TA0323 : Hoe Hill works, office building

taken 7 years ago, near to Barton-Upon-Humber, North Lincolnshire, Great Britain

Hoe Hill works, office building
Hoe Hill works, office building
Placed between the kilns (to the right) and the drying sheds (left), this apparently insignificant building is Listed Grade II. This recognises its importance in whole complex of the tile works as a remarkable example of a surviving traditional site. It would have housed the site foreman but would also have provided accommodation for the night shift looking after the firing of the kilns.
William Blyth Ltd Hoe Hill tile works
The Hoe Hill tileworks are an astonishing survivor of a traditional industrial site, still using essentially 19th century technology to produce a traditional product. In the 21st century the market is specifically within the realm of building conservation, where the traditionally created product matches the existing in a way that tiles produced by modern methods and machinery do not. In this respect, the fact that the firm failed to invest in modern technology when others were doing so has worked to its benefit.
The product is exclusively traditional roof tiles in a variety of shapes. The upper levels of the local clay beds are ideal for this purpose, the deeper levels being more suitable for brick making. After the clay has been prepared in the mill house to the correct consistency and water content, it is extruded using old machinery and the individual tiles left to dry on racks in the drying sheds until ready for firing. This takes place in two traditional downdraught kilns, which are still coal fired, although since the 1970s mechanical stokers have been used.
The firing takes about one week with a gradual build-up to maximum temperature and after a period of maximum heat a gradual cooling down period. The two kilns are generally used turn and turn about, with one being emptied and reloaded while the other is firing. After firing the tiles are ready for sale.
Most of the buildings on the site are of historic interest, with the majority now being listed buildings. These include the drying sheds, the former mill house (now no longer in use as such having been replaced by the one really modern building), one of the kilns and the older chimney, and the little office building. The latter, as well as providing accommodation for the site foreman, also provided a shelter for the night staff who had to look after the kilns when they were being fired.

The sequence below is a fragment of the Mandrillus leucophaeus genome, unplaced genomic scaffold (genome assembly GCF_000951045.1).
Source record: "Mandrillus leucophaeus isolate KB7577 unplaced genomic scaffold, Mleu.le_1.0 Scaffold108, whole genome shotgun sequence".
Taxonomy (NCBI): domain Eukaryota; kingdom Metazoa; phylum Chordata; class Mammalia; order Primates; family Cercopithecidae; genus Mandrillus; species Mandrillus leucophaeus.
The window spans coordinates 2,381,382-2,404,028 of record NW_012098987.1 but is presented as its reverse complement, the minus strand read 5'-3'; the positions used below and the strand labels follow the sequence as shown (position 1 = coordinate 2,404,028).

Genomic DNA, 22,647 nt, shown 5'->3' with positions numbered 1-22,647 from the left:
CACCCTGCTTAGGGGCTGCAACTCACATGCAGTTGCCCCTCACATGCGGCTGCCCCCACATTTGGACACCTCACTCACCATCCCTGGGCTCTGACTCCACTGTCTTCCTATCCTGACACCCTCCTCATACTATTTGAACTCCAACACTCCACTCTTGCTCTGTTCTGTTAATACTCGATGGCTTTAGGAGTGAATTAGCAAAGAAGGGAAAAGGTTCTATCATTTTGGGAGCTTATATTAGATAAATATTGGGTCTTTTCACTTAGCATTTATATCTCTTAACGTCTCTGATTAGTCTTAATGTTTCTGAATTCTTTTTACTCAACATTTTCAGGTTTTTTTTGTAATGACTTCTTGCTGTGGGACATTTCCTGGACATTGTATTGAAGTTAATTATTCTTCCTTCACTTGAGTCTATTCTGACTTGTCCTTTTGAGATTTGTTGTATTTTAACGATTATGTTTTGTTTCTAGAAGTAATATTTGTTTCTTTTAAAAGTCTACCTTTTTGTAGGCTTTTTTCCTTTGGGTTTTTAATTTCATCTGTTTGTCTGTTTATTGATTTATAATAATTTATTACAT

Listed Buildings and Structures
Listed buildings and structures are officially designated as being of special architectural, historical or cultural significance. There are over half a million listed structures in the United Kingdom, covered by around 375,000 listings.
Listed status is more commonly associated with buildings or groups of buildings, however it can cover many other structures, including bridges, headstones, steps, ponds, monuments, walls, phone boxes, wrecks, parks, and heritage sites, and in more recent times a road crossing (Abbey Road) and graffiti art (Banksy 'Spy-booth') have been included.

In England and Wales there are three main listing designations;
Grade I (2.5%) - exceptional interest, sometimes considered to be internationally important.
Grade II* (5.5%) - particularly important buildings of more than special interest.
Grade II (92%) - nationally important and of special interest.

There are also locally listed structures (at the discretion of local authorities) using A, B and C designations.

In Scotland three classifications are also used but the criteria are different. There are around 47,500 Listed buildings.
Category A (8%)- generally equivalent to Grade I and II* in England and Wales
Category B (51%)- this appears generally to cover the ground of Grade II, recognising national importance.
Category C (41%)- buildings of local importance, probably with some overlap with English Grade II.

In Northern Ireland the criteria are similar to Scotland, but the classifications are:
Grade A (2.3%)
Grade B+ (4.7%)
Grade B (93%)

…read more at wikipedia LinkExternal link
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TA0323, 208 images   (more nearby )
Photographer
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Date Taken
Friday, 11 June, 2010   (more nearby)
Submitted
Sunday, 13 June, 2010
Category
Brick and tile works   (more nearby)
Subject Location
OSGB36: geotagged! TA 0379 2341 [10m precision]
WGS84: 53:41.8095N 0:25.7689W
Camera Location
OSGB36: geotagged! TA 0382 2343
View Direction
West-southwest (about 247 degrees)
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